Hayles’s methodology of technological cognition, opening both hopeful and horrifying prospects for the environmental crisis, made me consider the spiritual rather than technological avenues for resolving the current climate dilemma. For me, one poignant example of a productive union between the cognition and consciousness is found in Moses, chapter 7. In this chapter, Enoch marvels at the cognitive capacities of God, who in Enoch’s eyes possesses an infinite capacity to comprehend, mediate, and create. God can generate worlds, environments, and peoples on a scale of mass production beyond any algorithm, AI, or anthill. Enoch says, “were it possible that man could number the particles of the earth, yea, millions of earths like this, it would not be a beginning to the number of thy creations.” [IV] For Enoch, full cognitive comprehension all of God’s creations is impossible.

And yet, God’s conscious awareness of these creations is also confusing for Enoch, who asks, “How is it though canst weep?” [V] God appears to possess both cognitive and conscious awareness of all of His creations, illustrated by the touchingly intimate and emotional connection to the full spectrum of creation for whom God weeps. But none of this cannot register in Enoch’s mind and heart until God reveals to him how the earth, like God, experiences deep spiritual suffering, penetrating both the cognitive and conscious levels. Here the earth speaks, calling out to Enoch, saying, “Wo, wo is me, the mother of men; I am pained, I am weary, because of the wickedness of my children. When shall I rest, and be cleansed from the filthiness which is gone forth out of me? When will my Creator sanctify me, that I may rest, and righteousness for a season abide upon my face?”[VI] The earth not only suffers under the literal weight of polluting “filthiness,” but also beneath the spiritual weight of humanities weaknesses, sins, and wrongdoing. Only at this point does Enoch undergo a spiritual synthesis of his cognition and consciousness and fully hear the earth’s suffering. He then weeps for the earth, just like God.[VII] Thus, in harmonizing a posthuman cognition with a spiritual consciousness, we are presented with a pathway to become more like God – a being of true cognitive and environmental divinity.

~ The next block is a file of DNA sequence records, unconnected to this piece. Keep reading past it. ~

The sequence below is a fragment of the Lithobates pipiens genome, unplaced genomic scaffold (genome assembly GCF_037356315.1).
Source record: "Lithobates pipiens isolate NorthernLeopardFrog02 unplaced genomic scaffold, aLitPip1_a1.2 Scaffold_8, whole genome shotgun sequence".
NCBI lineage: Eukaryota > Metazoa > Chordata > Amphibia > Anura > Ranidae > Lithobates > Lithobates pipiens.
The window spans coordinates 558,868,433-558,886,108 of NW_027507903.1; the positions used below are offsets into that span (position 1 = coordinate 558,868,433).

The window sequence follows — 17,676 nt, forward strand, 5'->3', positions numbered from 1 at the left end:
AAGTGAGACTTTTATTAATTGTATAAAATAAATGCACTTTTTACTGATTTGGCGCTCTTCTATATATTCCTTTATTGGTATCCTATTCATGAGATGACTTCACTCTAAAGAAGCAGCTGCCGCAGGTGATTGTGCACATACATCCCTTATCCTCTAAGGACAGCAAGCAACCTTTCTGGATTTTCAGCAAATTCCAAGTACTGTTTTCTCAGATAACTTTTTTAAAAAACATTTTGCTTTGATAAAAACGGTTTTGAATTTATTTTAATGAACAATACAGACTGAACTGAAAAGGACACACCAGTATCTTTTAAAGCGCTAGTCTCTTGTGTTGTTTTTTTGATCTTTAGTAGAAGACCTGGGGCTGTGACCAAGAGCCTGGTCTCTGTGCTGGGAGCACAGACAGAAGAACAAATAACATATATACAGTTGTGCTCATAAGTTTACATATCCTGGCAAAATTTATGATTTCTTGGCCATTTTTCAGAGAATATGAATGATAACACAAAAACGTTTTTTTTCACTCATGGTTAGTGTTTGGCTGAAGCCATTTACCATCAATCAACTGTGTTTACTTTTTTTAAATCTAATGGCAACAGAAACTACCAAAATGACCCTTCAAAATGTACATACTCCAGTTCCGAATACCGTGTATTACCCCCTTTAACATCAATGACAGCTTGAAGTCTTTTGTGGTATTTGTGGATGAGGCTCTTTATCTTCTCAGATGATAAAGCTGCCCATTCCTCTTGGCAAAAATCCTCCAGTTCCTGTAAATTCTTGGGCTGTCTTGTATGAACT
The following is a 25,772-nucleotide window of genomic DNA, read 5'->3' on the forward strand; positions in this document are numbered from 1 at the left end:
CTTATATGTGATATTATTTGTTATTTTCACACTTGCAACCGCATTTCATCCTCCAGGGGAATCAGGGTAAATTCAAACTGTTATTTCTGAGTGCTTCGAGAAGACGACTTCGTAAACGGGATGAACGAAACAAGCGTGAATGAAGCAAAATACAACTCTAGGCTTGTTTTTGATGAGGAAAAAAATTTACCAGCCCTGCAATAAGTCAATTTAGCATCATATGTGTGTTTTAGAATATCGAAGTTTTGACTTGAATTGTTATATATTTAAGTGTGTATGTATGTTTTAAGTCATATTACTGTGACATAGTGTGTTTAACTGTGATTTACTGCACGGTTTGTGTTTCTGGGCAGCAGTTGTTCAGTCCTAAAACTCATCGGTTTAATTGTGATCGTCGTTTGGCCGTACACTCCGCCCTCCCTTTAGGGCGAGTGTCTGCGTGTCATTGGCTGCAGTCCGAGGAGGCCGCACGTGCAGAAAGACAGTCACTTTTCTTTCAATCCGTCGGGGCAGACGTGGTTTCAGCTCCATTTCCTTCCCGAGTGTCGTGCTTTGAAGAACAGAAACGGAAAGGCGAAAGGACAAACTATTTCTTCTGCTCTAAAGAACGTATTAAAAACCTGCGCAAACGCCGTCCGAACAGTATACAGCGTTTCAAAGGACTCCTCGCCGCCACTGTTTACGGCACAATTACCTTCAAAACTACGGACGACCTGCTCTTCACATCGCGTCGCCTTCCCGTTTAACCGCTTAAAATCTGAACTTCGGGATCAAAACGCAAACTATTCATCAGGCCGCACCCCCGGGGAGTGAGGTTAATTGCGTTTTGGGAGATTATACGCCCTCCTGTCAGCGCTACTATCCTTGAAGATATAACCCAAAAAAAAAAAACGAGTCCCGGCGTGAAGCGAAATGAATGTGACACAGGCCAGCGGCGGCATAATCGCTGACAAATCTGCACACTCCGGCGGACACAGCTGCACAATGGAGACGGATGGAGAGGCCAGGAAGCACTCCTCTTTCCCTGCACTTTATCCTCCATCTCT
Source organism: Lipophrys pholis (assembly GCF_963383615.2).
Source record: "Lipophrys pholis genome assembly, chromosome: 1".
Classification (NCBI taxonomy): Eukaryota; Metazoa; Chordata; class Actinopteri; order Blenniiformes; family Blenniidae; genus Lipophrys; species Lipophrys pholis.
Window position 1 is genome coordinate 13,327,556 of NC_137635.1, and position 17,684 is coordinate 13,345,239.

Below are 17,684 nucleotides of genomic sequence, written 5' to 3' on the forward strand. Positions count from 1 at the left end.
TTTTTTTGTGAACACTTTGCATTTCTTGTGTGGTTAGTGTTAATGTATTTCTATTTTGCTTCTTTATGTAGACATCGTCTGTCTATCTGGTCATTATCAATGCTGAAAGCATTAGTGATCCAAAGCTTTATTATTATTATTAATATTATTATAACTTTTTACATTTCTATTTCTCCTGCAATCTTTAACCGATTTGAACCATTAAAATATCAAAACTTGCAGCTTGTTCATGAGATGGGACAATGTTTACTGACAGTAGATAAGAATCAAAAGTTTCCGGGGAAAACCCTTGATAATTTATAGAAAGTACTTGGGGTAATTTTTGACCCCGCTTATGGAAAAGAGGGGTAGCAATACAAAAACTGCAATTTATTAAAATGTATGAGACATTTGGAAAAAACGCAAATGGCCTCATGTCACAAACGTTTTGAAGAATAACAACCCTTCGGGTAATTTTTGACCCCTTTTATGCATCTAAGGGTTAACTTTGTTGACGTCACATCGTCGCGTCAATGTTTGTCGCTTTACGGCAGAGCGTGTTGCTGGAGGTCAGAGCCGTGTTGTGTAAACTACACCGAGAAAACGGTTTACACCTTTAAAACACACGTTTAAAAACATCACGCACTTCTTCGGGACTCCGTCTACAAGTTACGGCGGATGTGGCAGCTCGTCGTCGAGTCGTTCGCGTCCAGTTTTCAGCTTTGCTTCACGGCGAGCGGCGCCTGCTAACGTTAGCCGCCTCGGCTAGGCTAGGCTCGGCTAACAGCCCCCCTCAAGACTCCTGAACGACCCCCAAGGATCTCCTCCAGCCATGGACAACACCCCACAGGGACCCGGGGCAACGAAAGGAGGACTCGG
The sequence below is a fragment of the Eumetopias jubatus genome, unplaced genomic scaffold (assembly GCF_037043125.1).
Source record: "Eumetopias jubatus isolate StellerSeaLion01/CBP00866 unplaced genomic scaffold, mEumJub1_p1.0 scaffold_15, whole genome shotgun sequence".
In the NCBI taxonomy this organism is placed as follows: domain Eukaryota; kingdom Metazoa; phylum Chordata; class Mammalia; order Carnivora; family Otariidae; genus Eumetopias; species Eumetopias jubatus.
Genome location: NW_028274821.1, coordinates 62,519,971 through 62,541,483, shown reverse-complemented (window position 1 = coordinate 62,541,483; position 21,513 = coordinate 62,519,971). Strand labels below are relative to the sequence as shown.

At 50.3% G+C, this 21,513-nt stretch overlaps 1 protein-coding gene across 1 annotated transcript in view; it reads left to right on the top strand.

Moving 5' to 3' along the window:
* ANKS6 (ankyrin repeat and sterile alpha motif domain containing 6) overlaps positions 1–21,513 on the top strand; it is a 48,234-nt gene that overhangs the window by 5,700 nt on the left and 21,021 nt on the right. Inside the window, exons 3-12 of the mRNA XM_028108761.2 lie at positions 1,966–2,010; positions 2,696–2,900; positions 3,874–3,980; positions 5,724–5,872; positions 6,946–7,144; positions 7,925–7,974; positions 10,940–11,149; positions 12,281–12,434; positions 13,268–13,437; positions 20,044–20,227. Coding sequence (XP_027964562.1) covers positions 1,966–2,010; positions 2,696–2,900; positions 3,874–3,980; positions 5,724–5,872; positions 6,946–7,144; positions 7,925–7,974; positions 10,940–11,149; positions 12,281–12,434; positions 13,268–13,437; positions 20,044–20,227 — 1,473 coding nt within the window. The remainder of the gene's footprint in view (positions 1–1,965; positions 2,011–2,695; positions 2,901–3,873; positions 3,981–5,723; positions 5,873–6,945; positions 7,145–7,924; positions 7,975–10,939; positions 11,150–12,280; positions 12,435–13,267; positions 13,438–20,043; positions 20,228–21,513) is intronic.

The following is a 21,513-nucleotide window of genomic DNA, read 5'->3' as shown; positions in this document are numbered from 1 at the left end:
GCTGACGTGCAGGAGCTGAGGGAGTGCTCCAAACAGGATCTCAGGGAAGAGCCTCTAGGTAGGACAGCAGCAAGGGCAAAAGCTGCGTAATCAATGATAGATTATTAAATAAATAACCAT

For me, this passage constructs a spiritual bridge between the beneficial and dangerous revisions which Hayles’s theories bear toward the climate crisis. In addition to becoming a more responsible caretaker to my houseplants, I hope to keep cultivating this understanding of God as both an environmentally cognizant and intimately conscious being. Doing so provides me with hope that I can, in whatever small way, recognize and work against the dire environmental crisis of today and better co-exist with the nonhuman lives around me.

This post was written by Sam Jacob, Humanities Center Intern.

[I] Google Nederland. “Introducing Google Tulip.” YouTube, uploaded Mar 31, 2019,

[II] Hayles, N. Katherine. “The Cognitive Nonconscious: Enlarging the Mind of the Humanities.” Critical Inquiry, vol. 42, no. 4, 2016, pp. 783.

[III] Hayles, pp. 785.

[IV] Moses 7:30,

[V] Moses 7:29

[VI] Moses 7:48

[VII] Moses 7:49